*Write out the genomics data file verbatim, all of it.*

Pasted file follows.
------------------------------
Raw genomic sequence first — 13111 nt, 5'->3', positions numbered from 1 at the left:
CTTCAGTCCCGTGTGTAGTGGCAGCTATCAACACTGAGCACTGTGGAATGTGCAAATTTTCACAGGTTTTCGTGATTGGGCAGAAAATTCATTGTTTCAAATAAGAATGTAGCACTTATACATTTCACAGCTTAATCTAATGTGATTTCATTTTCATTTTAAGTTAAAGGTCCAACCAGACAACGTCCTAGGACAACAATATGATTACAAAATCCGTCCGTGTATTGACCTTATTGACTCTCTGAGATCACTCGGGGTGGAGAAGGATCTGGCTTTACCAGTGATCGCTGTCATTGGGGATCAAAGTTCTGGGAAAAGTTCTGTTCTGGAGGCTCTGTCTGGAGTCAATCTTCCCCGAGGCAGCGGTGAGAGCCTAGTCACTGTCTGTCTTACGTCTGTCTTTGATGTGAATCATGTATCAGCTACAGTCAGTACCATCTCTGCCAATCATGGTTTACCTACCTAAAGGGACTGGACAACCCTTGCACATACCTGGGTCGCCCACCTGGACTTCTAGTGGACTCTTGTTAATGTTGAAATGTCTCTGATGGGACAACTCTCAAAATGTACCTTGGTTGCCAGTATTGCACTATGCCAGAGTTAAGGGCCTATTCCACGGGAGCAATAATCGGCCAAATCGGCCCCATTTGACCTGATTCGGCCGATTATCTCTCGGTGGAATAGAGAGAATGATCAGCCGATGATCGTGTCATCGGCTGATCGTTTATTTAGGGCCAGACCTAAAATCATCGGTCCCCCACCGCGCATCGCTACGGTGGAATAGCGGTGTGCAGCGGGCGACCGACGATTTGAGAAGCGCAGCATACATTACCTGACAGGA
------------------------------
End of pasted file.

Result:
Raw genomic sequence first — 13111 nt, 5'->3', positions numbered from 1 at the left:
CTTCAGTCCCGTGTGTAGTGGCAGCTATCAACACTGAGCACTGTGGAATGTGCAAATTTTCACAGGTTTTCGTGATTGGGCAGAAAATTCATTGTTTCAAATAAGAATGTAGCACTTATACATTTCACAGCTTAATCTAATGTGATTTCATTTTCATTTTAAGTTAAAGGTCCAACCAGACAACGTCCTAGGACAACAATATGATTACAAAATCCGTCCGTGTATTGACCTTATTGACTCTCTGAGATCACTCGGGGTGGAGAAGGATCTGGCTTTACCAGTGATCGCTGTCATTGGGGATCAAAGTTCTGGGAAAAGTTCTGTTCTGGAGGCTCTGTCTGGAGTCAATCTTCCCCGAGGCAGCGGTGAGAGCCTAGTCACTGTCTGTCTTACGTCTGTCTTTGATGTGAATCATGTATCAGCTACAGTCAGTACCATCTCTGCCAATCATGGTTTACCTACCTAAAGGGACTGGACAACCCTTGCACATACCTGGGTCGCCCACCTGGACTTCTAGTGGACTCTTGTTAATGTTGAAATGTCTCTGATGGGACAACTCTCAAAATGTACCTTGGTTGCCAGTATTGCACTATGCCAGAGTTAAGGGCCTATTCCACGGGAGCAATAATCGGCCAAATCGGCCCCATTTGACCTGATTCGGCCGATTATCTCTCGGTGGAATAGAGAGAATGATCAGCCGATGATCGTGTCATCGGCTGATCGTTTATTTAGGGCCAGACCTAAAATCATCGGTCCCCCACCGCGCATCGCTACGGTGGAATAGCGGTGTGCAGCGGGCGACCGACGATTTGAGAAGCGCAGCATACATTACCTGACAGGA